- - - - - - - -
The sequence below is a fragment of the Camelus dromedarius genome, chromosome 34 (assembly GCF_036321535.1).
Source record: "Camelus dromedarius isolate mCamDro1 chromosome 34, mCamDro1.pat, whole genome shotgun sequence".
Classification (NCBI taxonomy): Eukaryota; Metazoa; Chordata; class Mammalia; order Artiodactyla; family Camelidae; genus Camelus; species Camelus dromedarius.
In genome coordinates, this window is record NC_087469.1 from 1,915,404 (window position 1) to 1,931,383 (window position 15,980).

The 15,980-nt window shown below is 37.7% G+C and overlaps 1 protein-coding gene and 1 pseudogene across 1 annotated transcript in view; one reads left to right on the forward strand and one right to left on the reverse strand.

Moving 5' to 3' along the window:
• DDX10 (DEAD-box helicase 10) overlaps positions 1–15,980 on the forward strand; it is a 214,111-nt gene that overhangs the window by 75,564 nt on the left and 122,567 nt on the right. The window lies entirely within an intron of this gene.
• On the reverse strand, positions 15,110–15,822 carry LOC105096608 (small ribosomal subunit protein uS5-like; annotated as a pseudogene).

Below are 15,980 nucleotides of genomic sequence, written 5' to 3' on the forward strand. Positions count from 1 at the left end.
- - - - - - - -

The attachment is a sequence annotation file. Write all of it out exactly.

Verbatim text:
The sequence below is a fragment of the Camelus dromedarius genome, chromosome 34 (assembly GCF_036321535.1).
Source record: "Camelus dromedarius isolate mCamDro1 chromosome 34, mCamDro1.pat, whole genome shotgun sequence".
Classification (NCBI taxonomy): Eukaryota; Metazoa; Chordata; class Mammalia; order Artiodactyla; family Camelidae; genus Camelus; species Camelus dromedarius.
In genome coordinates, this window is record NC_087469.1 from 1,915,404 (window position 1) to 1,931,383 (window position 15,980).

The 15,980-nt window shown below is 37.7% G+C and overlaps 1 protein-coding gene and 1 pseudogene across 1 annotated transcript in view; one reads left to right on the forward strand and one right to left on the reverse strand.

Moving 5' to 3' along the window:
• DDX10 (DEAD-box helicase 10) overlaps positions 1–15,980 on the forward strand; it is a 214,111-nt gene that overhangs the window by 75,564 nt on the left and 122,567 nt on the right. The window lies entirely within an intron of this gene.
• On the reverse strand, positions 15,110–15,822 carry LOC105096608 (small ribosomal subunit protein uS5-like; annotated as a pseudogene).

Below are 15,980 nucleotides of genomic sequence, written 5' to 3' on the forward strand. Positions count from 1 at the left end.